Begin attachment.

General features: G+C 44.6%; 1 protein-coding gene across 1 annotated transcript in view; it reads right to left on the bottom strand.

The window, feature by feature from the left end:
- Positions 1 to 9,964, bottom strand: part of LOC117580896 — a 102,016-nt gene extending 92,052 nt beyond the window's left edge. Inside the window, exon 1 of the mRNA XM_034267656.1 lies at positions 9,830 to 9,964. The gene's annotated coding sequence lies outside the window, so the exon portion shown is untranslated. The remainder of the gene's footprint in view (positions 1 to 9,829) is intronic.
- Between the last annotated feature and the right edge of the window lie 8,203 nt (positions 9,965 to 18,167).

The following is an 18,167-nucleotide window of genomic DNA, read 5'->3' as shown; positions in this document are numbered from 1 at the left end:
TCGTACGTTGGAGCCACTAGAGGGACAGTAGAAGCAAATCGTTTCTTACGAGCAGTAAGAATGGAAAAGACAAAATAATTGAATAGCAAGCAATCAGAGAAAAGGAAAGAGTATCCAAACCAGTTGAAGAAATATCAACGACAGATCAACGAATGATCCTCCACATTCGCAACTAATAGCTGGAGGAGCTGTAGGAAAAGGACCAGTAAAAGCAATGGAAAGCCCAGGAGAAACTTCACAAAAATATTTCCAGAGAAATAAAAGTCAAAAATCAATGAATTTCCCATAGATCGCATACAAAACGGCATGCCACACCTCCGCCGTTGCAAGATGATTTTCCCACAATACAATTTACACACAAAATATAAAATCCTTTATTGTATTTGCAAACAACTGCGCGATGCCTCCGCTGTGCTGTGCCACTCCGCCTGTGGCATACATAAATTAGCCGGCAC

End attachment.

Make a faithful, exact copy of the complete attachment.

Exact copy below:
General features: G+C 44.6%; 1 protein-coding gene across 1 annotated transcript in view; it reads right to left on the bottom strand.

The window, feature by feature from the left end:
- Positions 1 to 9,964, bottom strand: part of LOC117580896 — a 102,016-nt gene extending 92,052 nt beyond the window's left edge. Inside the window, exon 1 of the mRNA XM_034267656.1 lies at positions 9,830 to 9,964. The gene's annotated coding sequence lies outside the window, so the exon portion shown is untranslated. The remainder of the gene's footprint in view (positions 1 to 9,829) is intronic.
- Between the last annotated feature and the right edge of the window lie 8,203 nt (positions 9,965 to 18,167).

The following is an 18,167-nucleotide window of genomic DNA, read 5'->3' as shown; positions in this document are numbered from 1 at the left end:
TCGTACGTTGGAGCCACTAGAGGGACAGTAGAAGCAAATCGTTTCTTACGAGCAGTAAGAATGGAAAAGACAAAATAATTGAATAGCAAGCAATCAGAGAAAAGGAAAGAGTATCCAAACCAGTTGAAGAAATATCAACGACAGATCAACGAATGATCCTCCACATTCGCAACTAATAGCTGGAGGAGCTGTAGGAAAAGGACCAGTAAAAGCAATGGAAAGCCCAGGAGAAACTTCACAAAAATATTTCCAGAGAAATAAAAGTCAAAAATCAATGAATTTCCCATAGATCGCATACAAAACGGCATGCCACACCTCCGCCGTTGCAAGATGATTTTCCCACAATACAATTTACACACAAAATATAAAATCCTTTATTGTATTTGCAAACAACTGCGCGATGCCTCCGCTGTGCTGTGCCACTCCGCCTGTGGCATACATAAATTAGCCGGCAC